A plaque remaining from the Big Apple Night Club at West 135th Street and Seventh Avenue in Harlem.

Above, a 1934 plaque from the Big Apple Night Club at West 135th Street and Seventh Avenue in Harlem. Discarded as trash in 2006.

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Entry from July 19, 2013
Lardcore (lard + hardcore)

The term “lardcore” (lard + hardcore) was coined by food writer Josh Ozersky in Time magazine on October 27. 2010. Ozersky wrote:

“But a slew of young chefs are taking modern Southern cooking to a new place, forming a movement in the crucible of high ideals, virtuoso technique and hard-core attitude. Call it lardcore. It’s meticulous, it’s ballsy and it doesn’t care what you think of it. In that, it’s very Southern.”

“Ruth Bourdain” (Josh Friedland) defined the term “lardcorists” in Comfort Me with Offal: Ruth Bourdain’s Guide to Gastronomy (2012). The Urban Dictionary has a 2006 entry for “lardcore,” but it’s defined as “A mispronunciation of the term ‘hardcore’ now used to describe the morbidly obese.”


Urban Dictionary
lardcore
adj. 1. (parody) A mispronunciation of the term “hardcore” now used to describe the morbidly obese.
also “lardXcore”
Oh. My. God. Sam Conners is SO lardcore.
by Aryq Nov 15, 2006

Time magazine
Taste of America
Lardcore: Southern Food with Hard-Core Attitude

By Josh Ozersky Wednesday, Oct. 27, 2010
Here’s the thing about Southern food: For most of our history, it was the best food in the country, prepared in the warmest and most fertile region, where biscuits and bacon practically spring out of the earth. (The vegetables are pretty good too.) But the higher quality the ingredients, the less you have to do with them, and so Southern culinary life was, until relatively recently, a long tryptophan trance of country ham, collards simmered endlessly in pork fat, creamy pan gravies and other agents of stultifying bliss. Food that good needs little in the way of adornment, and such efforts over the years generally flopped.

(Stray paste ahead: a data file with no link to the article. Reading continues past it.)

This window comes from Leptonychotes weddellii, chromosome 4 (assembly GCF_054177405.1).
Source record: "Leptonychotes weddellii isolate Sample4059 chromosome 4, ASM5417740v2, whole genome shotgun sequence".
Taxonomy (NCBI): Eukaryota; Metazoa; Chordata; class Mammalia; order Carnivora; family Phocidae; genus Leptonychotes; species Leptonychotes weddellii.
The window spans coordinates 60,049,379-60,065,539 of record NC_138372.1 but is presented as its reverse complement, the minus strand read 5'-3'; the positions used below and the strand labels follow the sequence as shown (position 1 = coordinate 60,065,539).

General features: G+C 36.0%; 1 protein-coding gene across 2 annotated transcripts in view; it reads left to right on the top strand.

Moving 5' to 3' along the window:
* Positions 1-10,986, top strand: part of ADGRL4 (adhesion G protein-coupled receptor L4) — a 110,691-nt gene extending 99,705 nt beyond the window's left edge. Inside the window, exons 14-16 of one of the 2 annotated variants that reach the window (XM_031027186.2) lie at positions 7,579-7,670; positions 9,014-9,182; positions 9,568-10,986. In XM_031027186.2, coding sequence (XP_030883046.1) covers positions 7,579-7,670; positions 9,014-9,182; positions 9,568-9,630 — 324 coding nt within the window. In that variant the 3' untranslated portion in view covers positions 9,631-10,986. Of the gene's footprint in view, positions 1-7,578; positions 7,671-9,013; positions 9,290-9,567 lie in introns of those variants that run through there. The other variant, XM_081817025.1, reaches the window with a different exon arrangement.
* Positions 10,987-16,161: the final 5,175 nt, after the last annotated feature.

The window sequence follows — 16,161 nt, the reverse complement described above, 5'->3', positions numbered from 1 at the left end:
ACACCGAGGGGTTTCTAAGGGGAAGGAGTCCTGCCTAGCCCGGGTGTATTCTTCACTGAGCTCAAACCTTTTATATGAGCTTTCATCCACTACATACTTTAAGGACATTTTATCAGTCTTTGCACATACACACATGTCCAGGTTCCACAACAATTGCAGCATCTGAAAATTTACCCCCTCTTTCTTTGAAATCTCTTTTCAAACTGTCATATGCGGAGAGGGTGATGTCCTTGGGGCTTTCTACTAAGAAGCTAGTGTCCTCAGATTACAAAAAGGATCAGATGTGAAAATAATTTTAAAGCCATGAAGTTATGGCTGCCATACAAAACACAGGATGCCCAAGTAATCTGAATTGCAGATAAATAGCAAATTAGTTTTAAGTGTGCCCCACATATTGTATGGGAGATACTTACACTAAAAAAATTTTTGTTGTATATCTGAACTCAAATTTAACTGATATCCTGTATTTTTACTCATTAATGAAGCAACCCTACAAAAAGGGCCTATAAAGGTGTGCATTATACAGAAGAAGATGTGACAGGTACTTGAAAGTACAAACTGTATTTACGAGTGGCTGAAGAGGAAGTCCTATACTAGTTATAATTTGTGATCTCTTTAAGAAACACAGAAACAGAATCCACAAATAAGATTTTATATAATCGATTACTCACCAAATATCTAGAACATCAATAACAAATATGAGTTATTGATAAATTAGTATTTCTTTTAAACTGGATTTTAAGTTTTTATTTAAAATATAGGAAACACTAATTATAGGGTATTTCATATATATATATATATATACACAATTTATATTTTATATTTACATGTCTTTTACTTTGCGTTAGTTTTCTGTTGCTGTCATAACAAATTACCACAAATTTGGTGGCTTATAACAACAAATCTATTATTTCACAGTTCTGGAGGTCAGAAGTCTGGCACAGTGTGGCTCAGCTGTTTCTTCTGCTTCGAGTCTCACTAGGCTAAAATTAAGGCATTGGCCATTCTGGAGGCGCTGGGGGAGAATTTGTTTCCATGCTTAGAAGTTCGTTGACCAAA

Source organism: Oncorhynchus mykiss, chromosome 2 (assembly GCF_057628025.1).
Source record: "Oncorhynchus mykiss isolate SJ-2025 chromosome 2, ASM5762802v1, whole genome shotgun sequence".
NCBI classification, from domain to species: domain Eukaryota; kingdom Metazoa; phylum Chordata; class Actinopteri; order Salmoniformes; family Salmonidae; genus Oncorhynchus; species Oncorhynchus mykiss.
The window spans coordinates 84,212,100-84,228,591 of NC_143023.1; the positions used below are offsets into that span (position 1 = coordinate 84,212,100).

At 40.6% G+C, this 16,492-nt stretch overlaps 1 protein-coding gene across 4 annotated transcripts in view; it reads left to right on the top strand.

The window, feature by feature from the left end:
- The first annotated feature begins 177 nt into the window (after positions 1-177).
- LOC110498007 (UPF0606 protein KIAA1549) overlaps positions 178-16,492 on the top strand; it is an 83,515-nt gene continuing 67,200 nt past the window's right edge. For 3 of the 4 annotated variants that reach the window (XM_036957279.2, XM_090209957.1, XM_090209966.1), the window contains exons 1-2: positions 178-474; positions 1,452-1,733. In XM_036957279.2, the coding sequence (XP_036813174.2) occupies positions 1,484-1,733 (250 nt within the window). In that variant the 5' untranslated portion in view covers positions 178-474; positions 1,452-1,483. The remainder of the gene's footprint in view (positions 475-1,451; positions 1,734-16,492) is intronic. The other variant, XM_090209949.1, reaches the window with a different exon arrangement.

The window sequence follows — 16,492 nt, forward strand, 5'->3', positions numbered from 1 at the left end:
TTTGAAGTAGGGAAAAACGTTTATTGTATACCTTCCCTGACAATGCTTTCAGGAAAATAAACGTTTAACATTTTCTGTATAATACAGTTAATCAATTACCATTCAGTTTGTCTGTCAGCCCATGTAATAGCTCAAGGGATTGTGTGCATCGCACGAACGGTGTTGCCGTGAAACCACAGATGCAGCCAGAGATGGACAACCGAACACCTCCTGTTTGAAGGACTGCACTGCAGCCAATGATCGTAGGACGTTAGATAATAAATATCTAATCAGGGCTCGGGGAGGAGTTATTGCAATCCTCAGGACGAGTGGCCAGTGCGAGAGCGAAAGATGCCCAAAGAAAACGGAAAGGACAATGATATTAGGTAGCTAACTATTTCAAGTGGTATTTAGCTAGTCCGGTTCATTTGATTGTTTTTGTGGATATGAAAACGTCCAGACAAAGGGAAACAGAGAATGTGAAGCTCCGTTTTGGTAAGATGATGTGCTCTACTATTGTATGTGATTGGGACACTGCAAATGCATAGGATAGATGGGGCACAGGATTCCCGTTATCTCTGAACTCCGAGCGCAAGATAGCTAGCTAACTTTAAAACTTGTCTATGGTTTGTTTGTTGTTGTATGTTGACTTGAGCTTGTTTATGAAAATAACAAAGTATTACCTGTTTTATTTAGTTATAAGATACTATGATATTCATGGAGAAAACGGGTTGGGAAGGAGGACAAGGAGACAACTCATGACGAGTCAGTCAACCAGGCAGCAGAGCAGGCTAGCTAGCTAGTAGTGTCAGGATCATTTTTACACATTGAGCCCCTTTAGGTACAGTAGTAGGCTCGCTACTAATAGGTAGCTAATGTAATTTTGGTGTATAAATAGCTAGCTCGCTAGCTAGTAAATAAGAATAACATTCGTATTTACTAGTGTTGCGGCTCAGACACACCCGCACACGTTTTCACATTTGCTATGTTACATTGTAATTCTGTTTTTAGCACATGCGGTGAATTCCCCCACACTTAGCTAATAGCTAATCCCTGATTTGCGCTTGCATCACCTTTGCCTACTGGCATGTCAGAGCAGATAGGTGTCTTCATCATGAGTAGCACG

But a slew of young chefs are taking modern Southern cooking to a new place, forming a movement in the crucible of high ideals, virtuoso technique and hard-core attitude. Call it lardcore. It’s meticulous, it’s ballsy and it doesn’t care what you think of it. In that, it’s very Southern.

Charleston (SC) City Paper
October 27, 2010
GQ, Bon Appétit pile on the Chucktown love train
Stories on “lardcore,” hot spots, and EVO pizza too
by Stephanie Barna
(...)
In his weekly food column for TIME.com, Josh Ozersky coins the food word of the year — lardcore — to describe the Southern food movement being led by our own Chef Sean Brock.

The Huffington Post
Lardcore: The New Southern Cuisine
First Posted: 10/27/10 11:41 AM ET Updated: 05/25/11 07:10 PM ET
Josh Ozersky at Time.com: ...

Google Books
Comfort Me with Offal:
Ruth Bourdain’s Guide to Gastronomy

By Ruth Bourdain (Josh Friedland)
Kansas City, MO: Andrews McMeel Publishing
2012
Pg. ?:
Lardcorists: Chefs and their followers who profess a commitment to “lardcore” cuisine, a term coined by food writer Josh Ozersky to describe “Southern food with hardcore attitude.” Their leader is Charleston-based chef Sean Brock.

Esquire
Jun 4, 2013
Ask Eat Like a Man: Lardcore is Here to Stay
By Josh Ozersky at 12:31PM
Define lardcore for me again, please. Where’s the next great Bacon Explosion going to come from, and what form will it take?
Henry Tenney, Brooklyn


A two-parter! Bring it on, Henry! Lardcore, as I defined it a few years ago, describes a particular school of southern cookery characterized by an uninhibited, even ostentatious use of pork and pork fat. The best of these chefs, like Sean Brock and Donald Link, tended to use pork fat in a judicious but omnipresent way, as olive oil is used in the Mediterranean, or butter in Austria. In a larger sense, though, the term speaks to the defiant pride of the culture as a whole, and its unapologetic use of low-rent proteins like pork jowls and catfish. In coining the term, I was thinking of the way that contemporary music characterizes different schools, a la slowcore, grindcore, queercore, and etc. But more than that, its attitude reminded me of the old hardcore community, particularly Straight Edge, a subculture that was simultaneously pugnacious and puritanical in precisely the same way. Thank you for asking. 

Posted by Barry Popik
New York CityFood/Drink • Friday, July 19, 2013 • Permalink